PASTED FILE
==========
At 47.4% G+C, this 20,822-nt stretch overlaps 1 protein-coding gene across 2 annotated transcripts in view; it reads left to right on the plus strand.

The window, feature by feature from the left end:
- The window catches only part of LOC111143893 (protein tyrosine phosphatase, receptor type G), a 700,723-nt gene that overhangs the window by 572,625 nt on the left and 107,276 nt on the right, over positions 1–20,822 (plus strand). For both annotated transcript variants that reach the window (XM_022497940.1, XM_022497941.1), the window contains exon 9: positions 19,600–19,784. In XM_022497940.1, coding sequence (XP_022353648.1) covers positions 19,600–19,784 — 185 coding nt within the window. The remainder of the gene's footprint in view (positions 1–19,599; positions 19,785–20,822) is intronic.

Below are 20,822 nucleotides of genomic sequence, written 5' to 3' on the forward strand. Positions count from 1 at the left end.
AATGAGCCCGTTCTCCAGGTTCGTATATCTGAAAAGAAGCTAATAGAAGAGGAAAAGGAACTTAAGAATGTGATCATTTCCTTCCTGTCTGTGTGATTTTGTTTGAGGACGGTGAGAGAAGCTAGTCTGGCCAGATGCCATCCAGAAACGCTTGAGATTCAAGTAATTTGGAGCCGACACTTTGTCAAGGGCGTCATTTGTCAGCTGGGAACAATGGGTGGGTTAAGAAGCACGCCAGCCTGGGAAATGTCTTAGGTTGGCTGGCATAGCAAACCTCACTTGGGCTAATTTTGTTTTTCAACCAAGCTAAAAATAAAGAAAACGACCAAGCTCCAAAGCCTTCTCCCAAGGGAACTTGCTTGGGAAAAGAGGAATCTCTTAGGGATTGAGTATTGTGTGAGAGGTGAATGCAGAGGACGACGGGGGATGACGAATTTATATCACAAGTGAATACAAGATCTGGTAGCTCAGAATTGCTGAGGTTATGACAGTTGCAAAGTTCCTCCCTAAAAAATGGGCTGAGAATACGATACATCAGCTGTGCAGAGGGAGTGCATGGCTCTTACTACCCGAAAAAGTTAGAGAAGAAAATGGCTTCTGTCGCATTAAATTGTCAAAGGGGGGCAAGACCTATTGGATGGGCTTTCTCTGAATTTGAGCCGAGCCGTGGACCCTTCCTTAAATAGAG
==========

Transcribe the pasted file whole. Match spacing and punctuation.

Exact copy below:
At 47.4% G+C, this 20,822-nt stretch overlaps 1 protein-coding gene across 2 annotated transcripts in view; it reads left to right on the plus strand.

The window, feature by feature from the left end:
- The window catches only part of LOC111143893 (protein tyrosine phosphatase, receptor type G), a 700,723-nt gene that overhangs the window by 572,625 nt on the left and 107,276 nt on the right, over positions 1–20,822 (plus strand). For both annotated transcript variants that reach the window (XM_022497940.1, XM_022497941.1), the window contains exon 9: positions 19,600–19,784. In XM_022497940.1, coding sequence (XP_022353648.1) covers positions 19,600–19,784 — 185 coding nt within the window. The remainder of the gene's footprint in view (positions 1–19,599; positions 19,785–20,822) is intronic.

Below are 20,822 nucleotides of genomic sequence, written 5' to 3' on the forward strand. Positions count from 1 at the left end.
AATGAGCCCGTTCTCCAGGTTCGTATATCTGAAAAGAAGCTAATAGAAGAGGAAAAGGAACTTAAGAATGTGATCATTTCCTTCCTGTCTGTGTGATTTTGTTTGAGGACGGTGAGAGAAGCTAGTCTGGCCAGATGCCATCCAGAAACGCTTGAGATTCAAGTAATTTGGAGCCGACACTTTGTCAAGGGCGTCATTTGTCAGCTGGGAACAATGGGTGGGTTAAGAAGCACGCCAGCCTGGGAAATGTCTTAGGTTGGCTGGCATAGCAAACCTCACTTGGGCTAATTTTGTTTTTCAACCAAGCTAAAAATAAAGAAAACGACCAAGCTCCAAAGCCTTCTCCCAAGGGAACTTGCTTGGGAAAAGAGGAATCTCTTAGGGATTGAGTATTGTGTGAGAGGTGAATGCAGAGGACGACGGGGGATGACGAATTTATATCACAAGTGAATACAAGATCTGGTAGCTCAGAATTGCTGAGGTTATGACAGTTGCAAAGTTCCTCCCTAAAAAATGGGCTGAGAATACGATACATCAGCTGTGCAGAGGGAGTGCATGGCTCTTACTACCCGAAAAAGTTAGAGAAGAAAATGGCTTCTGTCGCATTAAATTGTCAAAGGGGGGCAAGACCTATTGGATGGGCTTTCTCTGAATTTGAGCCGAGCCGTGGACCCTTCCTTAAATAGAG